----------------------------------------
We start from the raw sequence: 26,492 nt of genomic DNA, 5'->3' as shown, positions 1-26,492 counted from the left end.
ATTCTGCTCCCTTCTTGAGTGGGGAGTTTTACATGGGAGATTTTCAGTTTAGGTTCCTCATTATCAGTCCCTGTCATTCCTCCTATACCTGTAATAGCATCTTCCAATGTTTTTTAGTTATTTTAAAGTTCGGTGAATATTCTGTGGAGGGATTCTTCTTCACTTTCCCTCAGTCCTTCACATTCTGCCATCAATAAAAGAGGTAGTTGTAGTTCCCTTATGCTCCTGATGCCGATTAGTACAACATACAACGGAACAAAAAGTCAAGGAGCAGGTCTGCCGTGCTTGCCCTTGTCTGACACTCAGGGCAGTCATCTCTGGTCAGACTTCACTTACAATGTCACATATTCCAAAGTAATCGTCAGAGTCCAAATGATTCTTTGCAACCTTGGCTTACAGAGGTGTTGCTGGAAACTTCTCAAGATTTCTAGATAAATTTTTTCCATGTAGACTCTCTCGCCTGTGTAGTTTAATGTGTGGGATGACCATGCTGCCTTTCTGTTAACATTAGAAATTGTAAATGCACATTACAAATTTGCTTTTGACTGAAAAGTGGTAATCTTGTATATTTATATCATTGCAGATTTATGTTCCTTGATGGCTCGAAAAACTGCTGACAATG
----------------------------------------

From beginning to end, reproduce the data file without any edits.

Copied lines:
We start from the raw sequence: 26,492 nt of genomic DNA, 5'->3' as shown, positions 1-26,492 counted from the left end.
ATTCTGCTCCCTTCTTGAGTGGGGAGTTTTACATGGGAGATTTTCAGTTTAGGTTCCTCATTATCAGTCCCTGTCATTCCTCCTATACCTGTAATAGCATCTTCCAATGTTTTTTAGTTATTTTAAAGTTCGGTGAATATTCTGTGGAGGGATTCTTCTTCACTTTCCCTCAGTCCTTCACATTCTGCCATCAATAAAAGAGGTAGTTGTAGTTCCCTTATGCTCCTGATGCCGATTAGTACAACATACAACGGAACAAAAAGTCAAGGAGCAGGTCTGCCGTGCTTGCCCTTGTCTGACACTCAGGGCAGTCATCTCTGGTCAGACTTCACTTACAATGTCACATATTCCAAAGTAATCGTCAGAGTCCAAATGATTCTTTGCAACCTTGGCTTACAGAGGTGTTGCTGGAAACTTCTCAAGATTTCTAGATAAATTTTTTCCATGTAGACTCTCTCGCCTGTGTAGTTTAATGTGTGGGATGACCATGCTGCCTTTCTGTTAACATTAGAAATTGTAAATGCACATTACAAATTTGCTTTTGACTGAAAAGTGGTAATCTTGTATATTTATATCATTGCAGATTTATGTTCCTTGATGGCTCGAAAAACTGCTGACAATG